Cyclists to get head start at traffic lights on Edinburgh tram route
Cyclists would get a head start at traffic light junctions along the tram route in Edinburgh under city council plans announced today.
New traffic lights that go green for riders before other traffic would be installed at 14 sites, if approved after consultation.
They are already in use at the Leith Walk/McDonald Road junction.
It follows red cycle lanes for riders to cross tram lines more safely being brought in last autumn.
Advanced stop lines for cyclists at traffic lights at five junctions are also due to be completed by the end of the month.
The work was triggered by the death of Malaysian student Zhi Min Soh, whose bike wheels became caught in tram tracks last May at the junction of Shandwick Place and Queensferry Street.
The plans are part of a public consultation which was launched on the council's website today and runs until 11 April.
If approved, most are expected to be implemented towards the end of the year
They also include two options for the Haymarket junction at Grosvenor Street, changes to the alignment of the cycle lane at Haymarket Station, and a new mandatory cycle lane where Princes Street meets South St Andrew Street.The council also proposes a new traffic island at Haymarket Yards, a new cycle crossing over the tram route at Cultins Road in Edinburgh Park, and improvements to the traffic island and advanced stop line box at the junction of Princes Street and South Charlotte Street. Transport convener Lesley Macinnes said: "With the first phase of cycle safety improvements already in place - and, according to our feedback, well-received by cyclists - and the second phase just weeks away from being implemented, we're now looking to the public for feedback on our proposed designs for phase three, which we aim to put in place later this year. "Road safety is absolutely paramount and we've been working extremely closely with our partners to refine these designs.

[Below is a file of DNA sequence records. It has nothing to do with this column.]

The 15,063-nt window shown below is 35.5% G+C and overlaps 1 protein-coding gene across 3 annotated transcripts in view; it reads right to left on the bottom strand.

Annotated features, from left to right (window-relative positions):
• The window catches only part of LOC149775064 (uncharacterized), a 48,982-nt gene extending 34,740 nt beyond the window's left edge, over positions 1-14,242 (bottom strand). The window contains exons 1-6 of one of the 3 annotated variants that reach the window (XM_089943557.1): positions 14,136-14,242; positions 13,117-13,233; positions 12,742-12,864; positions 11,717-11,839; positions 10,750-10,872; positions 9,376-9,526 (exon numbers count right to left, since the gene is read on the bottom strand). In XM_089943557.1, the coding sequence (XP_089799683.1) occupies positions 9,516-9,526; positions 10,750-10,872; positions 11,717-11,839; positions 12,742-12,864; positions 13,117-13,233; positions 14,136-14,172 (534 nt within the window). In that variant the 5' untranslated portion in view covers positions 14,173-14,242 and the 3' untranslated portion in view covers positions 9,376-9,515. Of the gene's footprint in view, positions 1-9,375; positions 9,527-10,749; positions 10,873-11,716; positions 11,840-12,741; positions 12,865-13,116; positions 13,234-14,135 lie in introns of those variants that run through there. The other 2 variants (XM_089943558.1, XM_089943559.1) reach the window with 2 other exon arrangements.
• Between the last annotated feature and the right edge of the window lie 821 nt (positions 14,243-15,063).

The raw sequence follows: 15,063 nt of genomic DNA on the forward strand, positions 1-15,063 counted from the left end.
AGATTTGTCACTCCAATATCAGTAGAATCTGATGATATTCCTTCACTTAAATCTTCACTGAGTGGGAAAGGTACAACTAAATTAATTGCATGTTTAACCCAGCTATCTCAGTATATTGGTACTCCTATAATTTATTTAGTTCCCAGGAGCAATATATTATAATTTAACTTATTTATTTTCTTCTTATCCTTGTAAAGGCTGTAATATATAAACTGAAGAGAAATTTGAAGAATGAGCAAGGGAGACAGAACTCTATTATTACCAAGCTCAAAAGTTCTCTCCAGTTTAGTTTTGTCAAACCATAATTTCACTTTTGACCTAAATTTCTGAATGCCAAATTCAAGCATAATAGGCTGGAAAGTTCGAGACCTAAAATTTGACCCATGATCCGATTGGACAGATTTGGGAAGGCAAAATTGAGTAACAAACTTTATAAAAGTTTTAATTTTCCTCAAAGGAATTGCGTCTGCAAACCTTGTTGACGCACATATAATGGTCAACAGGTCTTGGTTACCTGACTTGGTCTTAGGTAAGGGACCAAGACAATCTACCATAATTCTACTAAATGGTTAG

"Early release signals for cyclists have been credited with reducing collisions in cities where they're already used so these are a particularly desirable option.
The council said a fourth and final phase would involve changes to the road layout at the Princes Street/Lothian Road/Shandwick Place/Queensferry Street/Hope Street junction to improve safety for cyclists and pedestrians.
Ian Maxwell, of Spokes, the Lothian cycle campaign, said: "Signalled advanced stop lines have been used successfully for decades in other countries to give cyclists a better chance to cross junctions ahead of other traffic.
"This reduces the risk of getting cut off by turning vehicles and also avoids some of the racing starts when the lights go green.
"It is encouraging to see Edinburgh making use of such ideas, and we hope to see other 'radical' options such as traffic restraint to make central Edinburgh better for pedestrians, cyclists and public transport users."
A spokeswoman for cycle path developers Sustrans Scotland said: “Cycling safety is of utmost importance to us and we welcome any initiative which helps to ensure people feel safe when travelling by bike around Edinburgh.
“Early release signals have been used very successfully across the continent and have helped to reduce the number of collisions.
"The signals will help improve safety and enable a better flow of people on bikes as they travel across the capital.”